</ref> a majority of which was Lodgepole Pine forests. Wildfires are not uncommon in the Okanogan National Forest. Notable fires include the 2006 Tripod Complex and the 2012 Okanogan Complex.

from the northern Okanogan Valley]]

Okanogan National Forest was established on July&nbsp;1, 1911 from a portion of Chelan National Forest. On July 1, 1921, the entire forest was transferred back to Chelan, but on March 23, 1955, the transfer was reverted.<ref name=“Davis1983”>

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Forest history

The Forest Reserve Act of 1891 gave the President the authority to establish forest reserves for the United States Department of the Interior.<ref>

</ref> After passage of the Transfer Act of 1905, forest reserves became part of the United States Department of Agriculture in the newly created United States Forest Service.<ref name=“history”>

</ref><ref>

</ref> Chelan National Forest was established by the United States Forest Service on July 1, 1908 from

from a portion of Washington National Forest, and was named after the city of Chelan, for which it was headquartered in. The forest's initial area of

extended from the northern Okanogan River near the Canada–United States border to divide the Lake Chelan and Entiat watersheds to the southern Cascade Crest.<ref name=“NFsUS”>

</ref> On July 1, 1911, the forest partly transformed into Okanogan National Forest. However, Chelan National Forest was still existent, then only occupying the drainage basin of Lake Chelan and Entiat.<ref name=“oregon”>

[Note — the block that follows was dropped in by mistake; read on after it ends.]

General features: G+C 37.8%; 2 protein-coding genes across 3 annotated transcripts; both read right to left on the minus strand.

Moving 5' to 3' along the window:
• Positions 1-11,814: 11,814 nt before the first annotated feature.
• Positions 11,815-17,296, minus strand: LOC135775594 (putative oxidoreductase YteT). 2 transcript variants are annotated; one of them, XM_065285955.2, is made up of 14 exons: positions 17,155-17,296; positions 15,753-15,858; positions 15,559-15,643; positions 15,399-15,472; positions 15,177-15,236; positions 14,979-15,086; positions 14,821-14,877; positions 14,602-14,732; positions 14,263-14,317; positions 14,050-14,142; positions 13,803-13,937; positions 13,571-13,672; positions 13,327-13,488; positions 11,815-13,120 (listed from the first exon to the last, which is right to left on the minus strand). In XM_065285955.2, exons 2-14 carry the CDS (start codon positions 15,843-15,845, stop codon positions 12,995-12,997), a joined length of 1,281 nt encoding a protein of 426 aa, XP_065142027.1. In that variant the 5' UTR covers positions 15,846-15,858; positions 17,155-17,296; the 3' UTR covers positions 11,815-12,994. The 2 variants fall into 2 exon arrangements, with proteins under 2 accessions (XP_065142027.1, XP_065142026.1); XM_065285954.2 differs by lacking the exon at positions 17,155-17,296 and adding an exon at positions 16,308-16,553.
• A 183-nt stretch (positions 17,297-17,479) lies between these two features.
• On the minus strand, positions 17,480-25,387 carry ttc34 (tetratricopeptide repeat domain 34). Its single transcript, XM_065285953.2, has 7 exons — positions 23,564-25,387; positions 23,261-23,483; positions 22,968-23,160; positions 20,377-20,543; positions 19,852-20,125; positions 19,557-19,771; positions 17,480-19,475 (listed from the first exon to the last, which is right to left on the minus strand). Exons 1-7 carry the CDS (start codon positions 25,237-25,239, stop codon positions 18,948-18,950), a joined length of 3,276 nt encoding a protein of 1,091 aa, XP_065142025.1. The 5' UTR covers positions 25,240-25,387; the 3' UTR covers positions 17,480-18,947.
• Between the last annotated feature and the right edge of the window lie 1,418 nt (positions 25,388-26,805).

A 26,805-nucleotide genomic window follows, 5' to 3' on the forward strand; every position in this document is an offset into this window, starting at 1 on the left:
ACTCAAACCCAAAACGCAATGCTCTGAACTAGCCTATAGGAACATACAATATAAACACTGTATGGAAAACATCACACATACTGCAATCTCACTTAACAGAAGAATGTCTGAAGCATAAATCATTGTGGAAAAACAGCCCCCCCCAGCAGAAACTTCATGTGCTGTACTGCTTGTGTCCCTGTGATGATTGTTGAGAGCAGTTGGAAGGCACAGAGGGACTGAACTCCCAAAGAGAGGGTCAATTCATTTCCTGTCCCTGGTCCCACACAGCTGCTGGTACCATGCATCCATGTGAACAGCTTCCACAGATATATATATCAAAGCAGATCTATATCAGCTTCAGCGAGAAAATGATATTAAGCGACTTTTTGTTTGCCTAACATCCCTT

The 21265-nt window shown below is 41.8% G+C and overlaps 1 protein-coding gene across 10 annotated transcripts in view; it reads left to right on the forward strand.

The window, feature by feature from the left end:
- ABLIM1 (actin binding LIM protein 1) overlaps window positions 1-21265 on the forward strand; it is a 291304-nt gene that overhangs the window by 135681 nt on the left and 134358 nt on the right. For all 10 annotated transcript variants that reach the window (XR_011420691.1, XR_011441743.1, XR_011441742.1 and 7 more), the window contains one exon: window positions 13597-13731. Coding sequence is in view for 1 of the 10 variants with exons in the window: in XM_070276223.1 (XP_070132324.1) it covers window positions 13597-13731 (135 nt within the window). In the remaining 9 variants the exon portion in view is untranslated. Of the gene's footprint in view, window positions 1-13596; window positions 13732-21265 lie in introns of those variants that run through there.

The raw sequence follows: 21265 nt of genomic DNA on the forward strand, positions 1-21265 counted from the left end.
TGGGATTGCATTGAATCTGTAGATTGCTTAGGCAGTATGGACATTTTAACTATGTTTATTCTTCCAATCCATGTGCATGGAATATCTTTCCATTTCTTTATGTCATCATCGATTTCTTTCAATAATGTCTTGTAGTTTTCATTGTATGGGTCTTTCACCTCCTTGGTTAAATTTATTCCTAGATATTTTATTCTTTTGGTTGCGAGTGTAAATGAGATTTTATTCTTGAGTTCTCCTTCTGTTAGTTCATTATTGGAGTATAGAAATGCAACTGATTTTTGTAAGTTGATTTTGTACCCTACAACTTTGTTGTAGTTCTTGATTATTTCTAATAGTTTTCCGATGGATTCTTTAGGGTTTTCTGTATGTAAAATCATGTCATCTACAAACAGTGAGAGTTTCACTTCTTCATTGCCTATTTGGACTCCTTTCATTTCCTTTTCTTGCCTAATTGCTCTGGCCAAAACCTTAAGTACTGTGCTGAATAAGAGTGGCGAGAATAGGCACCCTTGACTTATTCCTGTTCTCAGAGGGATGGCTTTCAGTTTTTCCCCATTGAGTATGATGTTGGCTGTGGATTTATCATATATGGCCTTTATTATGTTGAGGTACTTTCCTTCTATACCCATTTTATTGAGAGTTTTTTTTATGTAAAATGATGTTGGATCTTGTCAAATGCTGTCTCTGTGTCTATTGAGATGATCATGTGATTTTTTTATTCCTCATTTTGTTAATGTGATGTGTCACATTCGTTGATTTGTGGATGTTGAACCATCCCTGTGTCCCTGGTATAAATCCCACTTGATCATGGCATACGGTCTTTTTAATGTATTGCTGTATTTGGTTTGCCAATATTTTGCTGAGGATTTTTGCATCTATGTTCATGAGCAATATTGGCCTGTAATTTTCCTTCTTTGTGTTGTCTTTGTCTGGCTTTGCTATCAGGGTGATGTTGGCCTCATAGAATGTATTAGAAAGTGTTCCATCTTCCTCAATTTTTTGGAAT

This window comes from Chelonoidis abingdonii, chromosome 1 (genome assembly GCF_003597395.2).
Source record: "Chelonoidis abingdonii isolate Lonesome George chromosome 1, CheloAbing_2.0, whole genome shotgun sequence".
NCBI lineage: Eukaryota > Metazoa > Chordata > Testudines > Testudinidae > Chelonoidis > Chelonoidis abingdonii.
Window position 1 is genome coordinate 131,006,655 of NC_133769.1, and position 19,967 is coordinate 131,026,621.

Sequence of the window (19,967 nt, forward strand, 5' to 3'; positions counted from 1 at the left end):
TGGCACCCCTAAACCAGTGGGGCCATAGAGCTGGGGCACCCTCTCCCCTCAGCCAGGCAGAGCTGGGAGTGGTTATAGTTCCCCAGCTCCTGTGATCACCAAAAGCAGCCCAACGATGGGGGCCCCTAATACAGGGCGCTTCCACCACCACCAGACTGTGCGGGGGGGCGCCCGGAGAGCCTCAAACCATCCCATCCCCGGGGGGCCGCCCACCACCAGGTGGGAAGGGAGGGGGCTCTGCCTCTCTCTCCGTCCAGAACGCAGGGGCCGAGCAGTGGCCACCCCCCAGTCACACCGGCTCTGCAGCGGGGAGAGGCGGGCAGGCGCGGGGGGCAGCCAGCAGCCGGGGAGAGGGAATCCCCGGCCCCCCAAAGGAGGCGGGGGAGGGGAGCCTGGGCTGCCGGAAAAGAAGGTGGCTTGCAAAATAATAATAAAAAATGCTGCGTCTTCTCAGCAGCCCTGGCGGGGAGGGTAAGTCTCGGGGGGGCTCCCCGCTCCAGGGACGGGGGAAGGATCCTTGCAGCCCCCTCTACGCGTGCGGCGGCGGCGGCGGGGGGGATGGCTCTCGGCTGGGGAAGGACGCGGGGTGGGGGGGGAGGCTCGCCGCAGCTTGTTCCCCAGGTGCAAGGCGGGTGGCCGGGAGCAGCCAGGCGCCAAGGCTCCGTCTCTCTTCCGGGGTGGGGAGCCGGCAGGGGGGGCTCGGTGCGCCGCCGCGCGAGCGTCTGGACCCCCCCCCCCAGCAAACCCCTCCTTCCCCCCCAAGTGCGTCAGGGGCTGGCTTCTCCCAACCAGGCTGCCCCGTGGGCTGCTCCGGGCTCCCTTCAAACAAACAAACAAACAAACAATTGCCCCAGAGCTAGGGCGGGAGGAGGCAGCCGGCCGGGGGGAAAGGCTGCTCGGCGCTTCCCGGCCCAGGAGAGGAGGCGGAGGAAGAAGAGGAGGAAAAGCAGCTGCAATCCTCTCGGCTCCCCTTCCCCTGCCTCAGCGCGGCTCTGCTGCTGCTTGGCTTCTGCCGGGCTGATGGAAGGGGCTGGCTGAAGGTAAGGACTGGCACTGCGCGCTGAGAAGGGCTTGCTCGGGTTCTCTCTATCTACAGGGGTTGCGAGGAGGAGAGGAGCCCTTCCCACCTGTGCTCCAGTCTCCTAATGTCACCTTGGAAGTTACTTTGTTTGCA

</ref>

The Conconully, Loomis, Squaw Creek, Sweat Creek, Twisp and Winthrop ranger districts were formed between 1911–15.<ref name=“history”>

</ref> On July 1, 1921, the entire forest reunited back into Chelan National Forest, and the term Okanogan was discontinued.<ref name=“oregon”/> Subsequently, another ranger district was established, the Chelan Ranger District. Portions of the Loomis Ranger District, along with the Sweat Creek Ranger District, absorbed to become the Loomis State Forest, later abandoned. The forest's ranger area underwent a number of smaller changes until the mid-1940s. The Squaw Creek Ranger District was absorbed by the Twisp Ranger District in the early 1930s, while the Forest Service Monument 83&nbsp;lookout was constructed in neighboring British Columbia as an accident. The Pasayten Ranger District was later created from a portion of the Winthrop Ranger District, and the Conconully Ranger District became the Okanogan Ranger District.<ref name=“history”/> The western part of the Colville National Forest transferred into Chelan National Forest in 1943. On March 23, 1955, Chelan National Forest again became the Okanogan National Forest, then headquartered in the city of Okanogan. As per the change, the rename of the Conconully Ranger District was reverted.<ref name=“oregon”/>

In 1968, Pasayten Wilderness was established, introducing over

to the forest.<ref name=“history”/> The United States Congress designated almost 65&nbsp;percent of the forest's area as the Lake Chelan-Sawtooth Wilderness under the National Wilderness Preservation System around 1984, upon land formerly occupied by the former Chelan Division of the Washington Forest Reserve.<ref>

</ref> The Okanogan National Forest was administratively combined with the Wenatchee National Forest in 2000, although the boundaries for each forest remained unchanged, and in 2007, it administratively became known as the Okanogan–Wenatchee National Forest.<ref name=“history”/>

References

okanogan_national_forest.txt · Last modified: 2020/03/12 18:36 (external edit)